Danish waste delegation in Indonesia

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At the start of November 2016 a Danish waste delegation has visited Indonesia.

Head of Development Jacob, Senior Development Officer Emil Salim, and Development Intern Kirstine from the Embassy’s Development Team visited landfill Bantar Gebang with the Danish waste delegation.

After the visit to the landfill, the delegation continued to the Clean Energy Information Center, Lintas. The Danish companies discussed waste management and Waste-to-Energy with Indonesian private sector and government representatives.

On 2 November Indonesia’s first Marine Plastics Debris Summit followed, inaugurated by Ambassador Casper Klynge and Indonesian Minister Luhut Binsar Pandjaitan from MENKO Maritim.

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Globally, 80% of plastics leakage into coastal and marine environments comes from land-based sources. It is predicted that there will be more plastics than fish in the oceans in 2050 if the current leakages continues.

Poor collection systems combined with limited budgets for waste management collection, transport, treatment, disposal and infrastructure all contribute to Indonesia’s ocean plastics challenge.

The summit aimed to raise awareness and foster engagement to address Indonesia’s ocean plastics challenge in a comprehensive manner. The event brought together more than 200 city administrators, senior sector officials, global experts, NGOs and international and national companies, to discuss options for improved waste management and halting land-based leakage of plastics into Indonesia’s coastal and marine environments.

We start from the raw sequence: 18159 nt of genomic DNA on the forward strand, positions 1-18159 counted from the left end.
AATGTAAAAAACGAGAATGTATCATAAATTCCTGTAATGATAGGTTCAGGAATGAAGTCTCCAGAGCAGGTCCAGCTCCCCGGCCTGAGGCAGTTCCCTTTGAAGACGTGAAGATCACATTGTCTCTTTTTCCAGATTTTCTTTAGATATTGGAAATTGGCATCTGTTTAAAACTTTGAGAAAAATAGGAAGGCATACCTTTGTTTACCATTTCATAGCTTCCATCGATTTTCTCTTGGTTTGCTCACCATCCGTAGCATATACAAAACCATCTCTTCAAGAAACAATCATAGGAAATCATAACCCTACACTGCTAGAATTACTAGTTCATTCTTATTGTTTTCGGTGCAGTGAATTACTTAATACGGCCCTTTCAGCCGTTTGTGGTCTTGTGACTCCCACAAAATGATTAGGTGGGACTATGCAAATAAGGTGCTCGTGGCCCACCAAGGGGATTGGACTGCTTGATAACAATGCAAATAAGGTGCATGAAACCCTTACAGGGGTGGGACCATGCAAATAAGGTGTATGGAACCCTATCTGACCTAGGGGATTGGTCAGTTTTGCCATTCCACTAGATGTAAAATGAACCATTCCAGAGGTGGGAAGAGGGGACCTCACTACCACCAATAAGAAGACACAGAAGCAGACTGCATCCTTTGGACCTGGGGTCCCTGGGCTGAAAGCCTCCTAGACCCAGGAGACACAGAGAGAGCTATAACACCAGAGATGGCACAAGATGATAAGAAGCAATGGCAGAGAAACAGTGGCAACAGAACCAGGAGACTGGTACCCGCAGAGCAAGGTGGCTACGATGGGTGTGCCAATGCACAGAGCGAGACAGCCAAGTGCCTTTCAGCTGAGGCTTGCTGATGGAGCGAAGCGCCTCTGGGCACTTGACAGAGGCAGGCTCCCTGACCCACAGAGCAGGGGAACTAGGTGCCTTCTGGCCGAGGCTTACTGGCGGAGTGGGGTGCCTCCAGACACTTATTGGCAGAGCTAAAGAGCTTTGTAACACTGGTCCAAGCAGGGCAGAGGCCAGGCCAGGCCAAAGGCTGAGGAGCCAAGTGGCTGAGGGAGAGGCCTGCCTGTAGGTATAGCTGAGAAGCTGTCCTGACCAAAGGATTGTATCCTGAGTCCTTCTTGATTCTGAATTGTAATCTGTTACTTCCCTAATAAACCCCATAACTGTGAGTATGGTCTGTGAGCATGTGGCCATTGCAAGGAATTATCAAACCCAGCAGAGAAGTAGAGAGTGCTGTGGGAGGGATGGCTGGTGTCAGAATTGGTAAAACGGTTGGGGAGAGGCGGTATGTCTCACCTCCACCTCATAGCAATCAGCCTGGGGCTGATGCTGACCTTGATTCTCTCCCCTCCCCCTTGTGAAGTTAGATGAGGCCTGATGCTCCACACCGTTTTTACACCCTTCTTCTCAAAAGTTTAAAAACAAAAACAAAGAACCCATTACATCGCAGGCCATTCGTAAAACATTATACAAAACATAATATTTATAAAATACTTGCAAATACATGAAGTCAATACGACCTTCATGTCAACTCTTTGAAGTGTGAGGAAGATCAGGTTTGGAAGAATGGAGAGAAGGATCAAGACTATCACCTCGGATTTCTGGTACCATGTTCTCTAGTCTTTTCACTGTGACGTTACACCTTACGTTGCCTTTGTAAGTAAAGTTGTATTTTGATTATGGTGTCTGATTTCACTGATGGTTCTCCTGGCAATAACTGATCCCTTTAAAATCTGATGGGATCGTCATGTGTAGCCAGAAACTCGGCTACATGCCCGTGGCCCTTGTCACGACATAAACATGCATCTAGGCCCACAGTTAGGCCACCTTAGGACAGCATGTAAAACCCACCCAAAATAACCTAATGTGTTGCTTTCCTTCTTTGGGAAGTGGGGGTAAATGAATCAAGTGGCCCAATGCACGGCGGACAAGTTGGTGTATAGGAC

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The summit was hosted by the Coordinating Ministry of Maritime Affairs, in close partnership with the Danish Embassy and the World Bank.

The second day of the summit focused on solutions. Global calculations estimate that Indonesia may be leaking upwards of 1.29 million tons of plastics into the ocean every year; positioning the country as one of the world’s main contributors to ocean plastics pollution alongside China, the Philippines and Vietnam. It has been calculated that if these countries reduced their plastics pollution leakage into coastal and marine environments by 65%, it would translate to an almost 45% reduction in plastics flowing into the world’s oceans.

The Danish companies, Babcock & Wilcox Vølund A/S, DONG Energy, Ramboll and DESMI Ro-Clean shared experiences and technologies on how to improve waste management at the summit.

Local NGOs, companies and associations also showed solutions and initiatives in the exhibition hall.

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At the end of the summit, the Coordinating Ministry of Maritime Affairs announced a roadmap for developing a National Action Plan to address Indonesia’s ocean plastics challenge to be delivered at the World Oceans Summit in Bali in February 2017.

Source: Embassy of Denmark, Jakarta

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